The Rev. John Zahl tells this true story. A few years ago, just before Christmas, I received a very generous gift certificate to a local, high-end department store. The man who gave it to me was a member of my congregation and also the owner of the store.
About two weeks after I received it, I went into his store to make use of it. He met me at the entrance. I proceeded to select a lovely sports coat, one which I could wear in both professional and social settings, plus a nice dress shirt and some fancy loafers. I made sure to look at each of the price tags (on the sly) as he showed me different items that he thought would suit me well. In my head, I spent much of the time doing some calculations. My plan was to overshoot the gift certificate enough to be able to then put a bit of cash back into the store’s register, thereby showing my gratitude for the generosity I had been shown and also displaying my support for his shop.

When I got to the register, he proceeded to tally up the total. I put my wallet on the counter and got my card out of my wallet. But as he turned to face me, he placed the gift-certificate down in front of me, and said, “It looks like you’ve only spent a little more than half of your credit with us.” I was mortified. In that moment I realized that he had only been charging me half of the ticket price. It meant that I was still in his debt, and the feeling accompanying this realization was quite uncomfortable.
I knew what had to be done and explained the entire situation to my wife upon my return home. She agreed to accompany me back to the store in a few weeks’ time, where she would “help” me spend the rest of the credit by finding some new clothes for herself. We agreed that we would spend well over the remaining amount, in a further attempt to show our appreciation.
So we did just that. After a little shopping, we approached the counter as a unified front, and with a veritable armload of wears we wished to acquire. I handed our friend the gift certificate. He took the gift certificate in hand and then began entering the purchases into the register, bagging them up one by one as he went along.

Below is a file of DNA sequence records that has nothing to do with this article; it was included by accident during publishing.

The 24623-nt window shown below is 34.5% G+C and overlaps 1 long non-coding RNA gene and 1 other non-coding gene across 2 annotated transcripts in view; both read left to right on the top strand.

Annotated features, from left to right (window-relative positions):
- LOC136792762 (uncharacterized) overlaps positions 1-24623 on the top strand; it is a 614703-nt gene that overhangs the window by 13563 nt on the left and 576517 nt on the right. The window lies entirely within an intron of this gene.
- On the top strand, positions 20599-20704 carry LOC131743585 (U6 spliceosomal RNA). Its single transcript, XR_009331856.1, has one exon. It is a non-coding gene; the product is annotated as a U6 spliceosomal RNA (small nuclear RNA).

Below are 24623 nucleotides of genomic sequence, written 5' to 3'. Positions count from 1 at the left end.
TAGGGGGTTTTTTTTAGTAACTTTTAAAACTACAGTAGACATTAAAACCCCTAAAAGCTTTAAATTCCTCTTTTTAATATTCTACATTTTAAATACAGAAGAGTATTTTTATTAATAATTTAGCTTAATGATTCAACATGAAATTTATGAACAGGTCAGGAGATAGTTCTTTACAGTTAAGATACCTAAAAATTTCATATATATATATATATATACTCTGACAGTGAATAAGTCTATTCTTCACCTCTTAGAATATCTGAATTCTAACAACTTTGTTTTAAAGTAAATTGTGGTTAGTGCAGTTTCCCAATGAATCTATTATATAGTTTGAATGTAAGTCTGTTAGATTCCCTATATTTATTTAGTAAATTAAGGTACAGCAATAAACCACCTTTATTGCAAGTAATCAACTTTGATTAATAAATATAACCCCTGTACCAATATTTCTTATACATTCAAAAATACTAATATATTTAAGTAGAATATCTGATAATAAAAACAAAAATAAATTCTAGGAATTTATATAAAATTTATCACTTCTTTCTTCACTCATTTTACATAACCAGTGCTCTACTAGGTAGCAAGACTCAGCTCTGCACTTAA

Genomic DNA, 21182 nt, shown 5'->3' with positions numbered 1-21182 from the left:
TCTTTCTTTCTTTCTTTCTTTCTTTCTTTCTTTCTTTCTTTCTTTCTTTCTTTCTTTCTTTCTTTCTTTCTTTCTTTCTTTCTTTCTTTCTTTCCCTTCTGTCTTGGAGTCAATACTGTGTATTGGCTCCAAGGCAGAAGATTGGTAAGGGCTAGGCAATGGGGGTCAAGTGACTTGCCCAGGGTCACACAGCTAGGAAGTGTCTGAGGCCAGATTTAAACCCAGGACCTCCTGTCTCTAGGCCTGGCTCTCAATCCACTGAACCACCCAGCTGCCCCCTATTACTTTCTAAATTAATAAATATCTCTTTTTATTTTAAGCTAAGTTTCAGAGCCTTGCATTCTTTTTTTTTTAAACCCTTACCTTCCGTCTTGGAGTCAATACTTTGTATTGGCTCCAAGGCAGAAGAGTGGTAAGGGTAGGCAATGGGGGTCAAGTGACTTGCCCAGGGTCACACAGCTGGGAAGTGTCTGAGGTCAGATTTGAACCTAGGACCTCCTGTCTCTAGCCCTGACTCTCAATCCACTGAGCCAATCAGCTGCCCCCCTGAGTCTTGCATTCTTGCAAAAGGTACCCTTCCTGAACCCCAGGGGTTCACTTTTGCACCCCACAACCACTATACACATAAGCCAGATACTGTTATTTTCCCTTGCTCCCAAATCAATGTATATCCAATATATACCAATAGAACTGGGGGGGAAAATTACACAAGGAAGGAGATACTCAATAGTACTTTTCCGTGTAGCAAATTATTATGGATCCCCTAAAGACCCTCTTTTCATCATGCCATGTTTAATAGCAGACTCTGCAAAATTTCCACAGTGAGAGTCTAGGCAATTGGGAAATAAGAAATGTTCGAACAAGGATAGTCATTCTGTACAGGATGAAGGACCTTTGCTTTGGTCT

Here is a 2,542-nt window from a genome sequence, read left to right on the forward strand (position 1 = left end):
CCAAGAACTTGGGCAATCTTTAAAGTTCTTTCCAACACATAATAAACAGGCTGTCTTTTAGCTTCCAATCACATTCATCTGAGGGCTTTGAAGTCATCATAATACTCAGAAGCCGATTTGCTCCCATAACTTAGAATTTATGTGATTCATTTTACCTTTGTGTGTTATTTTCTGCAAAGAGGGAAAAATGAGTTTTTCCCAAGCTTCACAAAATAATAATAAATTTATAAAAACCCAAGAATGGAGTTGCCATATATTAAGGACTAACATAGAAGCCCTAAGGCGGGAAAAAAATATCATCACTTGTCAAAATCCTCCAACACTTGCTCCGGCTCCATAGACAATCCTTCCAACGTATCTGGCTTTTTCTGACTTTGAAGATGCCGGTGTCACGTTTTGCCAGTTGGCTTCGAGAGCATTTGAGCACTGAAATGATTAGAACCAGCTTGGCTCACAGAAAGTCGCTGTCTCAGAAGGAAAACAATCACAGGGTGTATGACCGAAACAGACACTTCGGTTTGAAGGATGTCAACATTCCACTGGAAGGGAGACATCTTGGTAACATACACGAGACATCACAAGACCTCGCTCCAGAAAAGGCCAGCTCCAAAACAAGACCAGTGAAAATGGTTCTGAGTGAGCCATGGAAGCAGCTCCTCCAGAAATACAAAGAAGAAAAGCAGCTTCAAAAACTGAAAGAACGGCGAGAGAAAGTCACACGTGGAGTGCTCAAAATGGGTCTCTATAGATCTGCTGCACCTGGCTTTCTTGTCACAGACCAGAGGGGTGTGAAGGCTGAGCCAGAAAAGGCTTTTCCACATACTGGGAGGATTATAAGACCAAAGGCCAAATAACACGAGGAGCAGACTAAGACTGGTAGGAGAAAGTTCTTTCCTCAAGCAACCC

Finally, when the bags were full, and everything had been rung up, he turned to us with a look of seeming amazement on his face. “You’re not going to believe this,” He said, “but I’ve rung everything up, and the total comes to exactly zero.” We were horrified, and protested a bit. “That can’t be right. The total should be well above what was left of our store credit, etc…”
Then he got serious, and he said, “I don’t think you understand how this gift certificate works. No matter what you throw at it, the total will always continue to come up reading zero.” It was the first moment we understood the nature of the situation, which, for us, had to be spelled out. In our attempts to buy our way out of the debt, we had completely missed out on seeing the value of the credit, of the gift, which this generous man took such pleasure in bestowing upon us. There were no words.

The second reason this is impossible joy is that surrender works every time. And I mean it..every time. Every time I meet the risen Jesus in the midst of my temptation, and am willing to surrender it and do, he takes it and bears it away. Every time. Many of us face life-controlling issues. I cannot tell you when your moment of surrender will come. Perhaps it already has come. All I can tell you is that Jesus will be there for you without measure when it happens. In fact, he will be there before, during and after.

A disciple once asked a rebbe, “Why does Torah say to place these words upon our hearts? Why does it not say instead to place them in our hearts?”

The rebbe answered, “It is because as we are, our hearts are closed and we cannot place the holy words in our hearts. So we place them on top of our hearts. And there they stay until one day, the heart breaks and the words fall in.” (The Last Addiction, page 161)

May I suggest to you in your Lenten meditations that this is why he came, that this is why he entered fully into our lives.…to set us free in the moment, again and again and again. The words fall in. Surrender happens. May your intimacy with him be your highest joy and may his name be praised for taking every pain to provide it. Amen.